Helen Oyeyemi is amazing. It's something I've always admitted. It's something that's unquestionable. Half the time when I read her books I'm wondering how she makes all of this stuff up. She's impressive. I'll wait. I'll try to not just buy another novel because it's an Oyeyemi book. The future will bring me an Oyeyemi offering that will excite me just as much or even more than The Icarus Girl did in 2008. I know it will.
The Icarus Girl by Helen Oyeyemi - My Thoughts 
The Opposite House by Helen Oyeyemi - My Thoughts
Boy, Snow, Bird by Helen Oyeyemi - My Thoughts

[Image via Amazon]

May 07, 2016

The Beautiful Things That Heaven Bears by Dinaw Mengestu | Book Review

Stephanos is a lonely shopkeeper living in Washington D.C. He fled the turmoil in Ethiopia almost two decades ago. He has no drive or ambition and is simply content to drift along from day to day. He's not going anywhere with his life and he's not doing anything to change that. After almost two decades in America, the only people he can call on are his Uncle and two friends - Kenneth and Joe. Kenneth and Joe are also immigrants and as a trio their companionship is heartwarming. Their American story began with dreams of grandeur and hopes of a brighter future but life has settled into a routine over the years. They have achieved some of their goals (mostly Kenneth and Joe) but no one has achieved the level of success they imagined. They still have those dreams but their optimism has waned. The loneliness in their lives can be felt and I found it captivating. Along comes Judith and Naomi to Stephanos neighborhood. Judith is a single caucasian mom and Naomi is her eleven years old African American daughter. They soon become a light in Stephanos' otherwise miserable daily existence and he slowly grows to depend their presence to brighten up his day. On the outside Stephanos is a skinny, lonely man who doesn't have his life on track but it's because he's broken on the inside and it's taking everything he can muster to keep it together and get from day to day.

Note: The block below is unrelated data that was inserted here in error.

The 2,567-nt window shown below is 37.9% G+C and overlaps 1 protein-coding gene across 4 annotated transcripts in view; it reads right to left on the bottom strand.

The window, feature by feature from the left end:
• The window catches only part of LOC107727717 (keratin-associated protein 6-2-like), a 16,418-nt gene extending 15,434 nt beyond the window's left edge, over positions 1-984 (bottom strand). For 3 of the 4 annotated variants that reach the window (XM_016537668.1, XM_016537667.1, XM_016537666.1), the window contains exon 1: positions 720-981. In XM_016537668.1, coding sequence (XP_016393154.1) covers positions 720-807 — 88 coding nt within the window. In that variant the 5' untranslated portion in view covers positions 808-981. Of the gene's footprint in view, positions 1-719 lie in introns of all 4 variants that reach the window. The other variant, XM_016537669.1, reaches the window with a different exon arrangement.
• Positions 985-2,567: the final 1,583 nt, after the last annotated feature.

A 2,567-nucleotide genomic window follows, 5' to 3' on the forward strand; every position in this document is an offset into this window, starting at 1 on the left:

The Beautiful Things That Heaven Bears is Dinaw Mengestu's debut novel and it's fantastic. In 2014 I read his third novel All Our Names and I was not impressed but there was something about him that caught my attention. In that book review I wrote:

"I'll buy and review Dinaw's first and second novels [...] One or both of them had to have been mightily impressive enough to get him noticed and I really want to see him at his best. All Our Names is not Dinaw Mengestu at his best. It can't be."